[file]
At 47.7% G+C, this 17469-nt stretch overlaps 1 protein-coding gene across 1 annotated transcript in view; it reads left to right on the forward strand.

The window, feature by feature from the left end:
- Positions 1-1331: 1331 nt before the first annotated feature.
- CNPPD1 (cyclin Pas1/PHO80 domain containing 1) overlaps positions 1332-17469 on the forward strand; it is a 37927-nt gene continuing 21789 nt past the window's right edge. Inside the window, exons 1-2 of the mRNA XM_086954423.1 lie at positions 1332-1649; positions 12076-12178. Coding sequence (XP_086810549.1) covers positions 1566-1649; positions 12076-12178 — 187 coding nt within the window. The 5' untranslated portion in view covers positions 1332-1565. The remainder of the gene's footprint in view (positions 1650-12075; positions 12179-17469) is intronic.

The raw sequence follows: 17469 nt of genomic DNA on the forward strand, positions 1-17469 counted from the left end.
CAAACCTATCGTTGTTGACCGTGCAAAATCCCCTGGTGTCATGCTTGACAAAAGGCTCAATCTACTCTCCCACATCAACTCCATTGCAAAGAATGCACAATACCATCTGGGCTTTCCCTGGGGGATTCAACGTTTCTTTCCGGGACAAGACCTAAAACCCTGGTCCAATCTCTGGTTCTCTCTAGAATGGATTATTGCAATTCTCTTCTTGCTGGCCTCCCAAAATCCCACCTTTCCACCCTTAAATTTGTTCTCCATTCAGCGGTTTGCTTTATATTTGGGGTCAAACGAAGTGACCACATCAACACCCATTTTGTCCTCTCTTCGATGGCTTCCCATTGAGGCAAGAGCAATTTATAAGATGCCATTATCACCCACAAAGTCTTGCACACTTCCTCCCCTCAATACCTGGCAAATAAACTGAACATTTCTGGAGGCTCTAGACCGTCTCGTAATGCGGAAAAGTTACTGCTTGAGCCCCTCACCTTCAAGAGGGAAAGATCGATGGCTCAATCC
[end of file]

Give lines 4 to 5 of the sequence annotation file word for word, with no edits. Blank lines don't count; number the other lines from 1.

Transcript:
- CNPPD1 (cyclin Pas1/PHO80 domain containing 1) overlaps positions 1332-17469 on the forward strand; it is a 37927-nt gene continuing 21789 nt past the window's right edge. Inside the window, exons 1-2 of the mRNA XM_086954423.1 lie at positions 1332-1649; positions 12076-12178. Coding sequence (XP_086810549.1) covers positions 1566-1649; positions 12076-12178 — 187 coding nt within the window. The 5' untranslated portion in view covers positions 1332-1565. The remainder of the gene's footprint in view (positions 1650-12075; positions 12179-17469) is intronic.

The raw sequence follows: 17469 nt of genomic DNA on the forward strand, positions 1-17469 counted from the left end.